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Volume 27, Number 3—March 2021

Evaluation of National Event-Based Surveillance, Nigeria, 2016–2018

Kazim BeebeejaunComments to Author , James Elston, Isabel Oliver, Adachioma Ihueze, Chika Ukenedo, Olusola Aruna, Favour Makava, Ejezie Obiefuna, Womi Eteng, Mercy Niyang, Ebere Okereke, Bola Gobir, Elsie Ilori, Olubunmi Ojo, and Chikwe Ihekweazu
Author affiliations: Public Health England, London, UK (K. Beebeejaun, J. Elson, I. Oliver, O. Aruna, E. Okereke); University of Maryland Baltimore, Abuja, Nigeria (A. Ihueze, C. Ukenedo, F. Makava, M. Niyang, B. Gobir); Nigeria Centre for Disease Control, Abuja (E. Obiefuna, W. Eteng, E. Ilori, O. Ojo, C. Ihekweazu)

Main Article

Table 4

Assessments of national event-based surveillance system in Nigeria derived from excerpts of staff interviews*

Assessment Staff quote (staff role)
EBS system enabled early detection of outbreaks and largely met its objectives for providing information to enable prompt identification of appropriate signals for verification and public health action
A lot of outbreaks across Nigeria are underreported. For example, if you are reported of five cases of a certain disease happening in one area, it is likely that there are actually a lot more cases in the community. The other issue is that some health facilities do not report routine data. EBS helps fill that gap. (Data manager)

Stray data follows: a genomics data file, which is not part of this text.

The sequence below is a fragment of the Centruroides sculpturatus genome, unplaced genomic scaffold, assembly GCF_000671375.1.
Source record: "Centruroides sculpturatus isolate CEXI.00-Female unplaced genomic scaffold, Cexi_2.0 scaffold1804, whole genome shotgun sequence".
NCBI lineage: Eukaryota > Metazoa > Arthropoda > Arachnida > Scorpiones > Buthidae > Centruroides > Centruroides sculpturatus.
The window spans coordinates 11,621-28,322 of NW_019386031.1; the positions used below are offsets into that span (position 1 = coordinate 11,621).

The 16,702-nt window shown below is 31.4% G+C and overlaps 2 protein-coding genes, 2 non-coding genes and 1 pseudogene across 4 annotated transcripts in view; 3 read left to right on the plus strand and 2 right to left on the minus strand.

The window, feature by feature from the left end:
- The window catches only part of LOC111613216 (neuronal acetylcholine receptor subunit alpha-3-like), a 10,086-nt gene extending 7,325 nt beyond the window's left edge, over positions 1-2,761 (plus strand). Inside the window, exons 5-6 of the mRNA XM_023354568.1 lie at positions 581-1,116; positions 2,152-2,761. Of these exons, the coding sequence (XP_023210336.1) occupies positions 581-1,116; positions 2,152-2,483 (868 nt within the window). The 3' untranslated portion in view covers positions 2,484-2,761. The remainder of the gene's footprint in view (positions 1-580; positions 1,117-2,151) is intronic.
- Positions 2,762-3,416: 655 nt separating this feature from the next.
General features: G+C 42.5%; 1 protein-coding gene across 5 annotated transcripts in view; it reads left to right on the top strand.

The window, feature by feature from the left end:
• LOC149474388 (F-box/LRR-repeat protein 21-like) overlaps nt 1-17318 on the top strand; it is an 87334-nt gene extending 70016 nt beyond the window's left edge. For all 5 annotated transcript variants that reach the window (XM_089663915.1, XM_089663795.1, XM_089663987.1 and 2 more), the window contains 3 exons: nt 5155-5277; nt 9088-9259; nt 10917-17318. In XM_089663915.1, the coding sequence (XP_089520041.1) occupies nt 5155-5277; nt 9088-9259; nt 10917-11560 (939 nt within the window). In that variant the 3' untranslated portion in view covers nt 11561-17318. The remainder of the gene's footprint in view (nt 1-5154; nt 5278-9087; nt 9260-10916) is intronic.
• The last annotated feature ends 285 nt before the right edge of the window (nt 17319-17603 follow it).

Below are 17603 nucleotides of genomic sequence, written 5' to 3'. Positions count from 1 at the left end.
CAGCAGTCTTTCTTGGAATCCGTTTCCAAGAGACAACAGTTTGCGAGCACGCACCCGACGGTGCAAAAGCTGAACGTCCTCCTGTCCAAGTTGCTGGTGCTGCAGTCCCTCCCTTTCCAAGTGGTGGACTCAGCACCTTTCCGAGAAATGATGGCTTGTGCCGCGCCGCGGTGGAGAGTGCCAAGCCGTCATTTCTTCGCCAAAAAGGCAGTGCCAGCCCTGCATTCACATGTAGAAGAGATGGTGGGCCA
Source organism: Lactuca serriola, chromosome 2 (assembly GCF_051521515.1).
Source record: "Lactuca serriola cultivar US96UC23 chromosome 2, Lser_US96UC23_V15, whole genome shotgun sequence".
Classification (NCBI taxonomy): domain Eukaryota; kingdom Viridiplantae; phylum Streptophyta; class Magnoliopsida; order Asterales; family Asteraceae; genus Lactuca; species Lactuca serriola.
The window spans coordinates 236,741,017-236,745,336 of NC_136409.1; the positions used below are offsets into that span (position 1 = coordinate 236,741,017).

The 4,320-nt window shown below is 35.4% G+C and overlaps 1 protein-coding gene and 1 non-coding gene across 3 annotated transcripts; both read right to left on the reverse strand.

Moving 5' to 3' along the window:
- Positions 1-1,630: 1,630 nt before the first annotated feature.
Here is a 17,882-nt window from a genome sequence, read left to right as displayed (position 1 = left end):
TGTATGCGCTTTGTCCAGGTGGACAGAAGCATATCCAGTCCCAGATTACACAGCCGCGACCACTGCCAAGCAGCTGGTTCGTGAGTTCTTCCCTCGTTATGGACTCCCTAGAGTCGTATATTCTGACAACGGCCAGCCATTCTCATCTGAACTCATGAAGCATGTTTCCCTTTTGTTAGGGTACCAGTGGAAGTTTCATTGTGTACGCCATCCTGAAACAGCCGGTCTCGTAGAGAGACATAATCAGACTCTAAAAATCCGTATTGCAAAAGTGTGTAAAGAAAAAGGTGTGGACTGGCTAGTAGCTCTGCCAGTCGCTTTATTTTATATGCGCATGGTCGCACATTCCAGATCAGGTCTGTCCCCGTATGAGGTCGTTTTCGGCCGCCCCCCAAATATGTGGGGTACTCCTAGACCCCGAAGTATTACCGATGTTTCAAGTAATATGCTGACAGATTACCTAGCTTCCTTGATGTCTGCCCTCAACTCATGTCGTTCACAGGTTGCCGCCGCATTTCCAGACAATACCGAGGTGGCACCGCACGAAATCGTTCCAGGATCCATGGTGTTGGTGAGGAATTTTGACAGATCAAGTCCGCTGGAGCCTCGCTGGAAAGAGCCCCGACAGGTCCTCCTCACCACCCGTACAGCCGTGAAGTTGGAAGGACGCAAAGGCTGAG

Underdetection of events in areas where English was not the main spoken language
Language translation in Nigeria is an issue. There are three main languages that are competing with English. There is a large population that know how to speak and write in Hausa but cannot read or understand English. (Director)
Suboptimal recording limited effective oversight We need something better to record what happens. When something is escalated… there needs to be an electronic record of it where I can view it and see what it is concerning and whether it has been followed up and what the action taken was. (Deputy director)

*EBS, event-based surveillance.

Main Article

Page created: December 29, 2020
Page updated: February 21, 2021
Page reviewed: February 21, 2021
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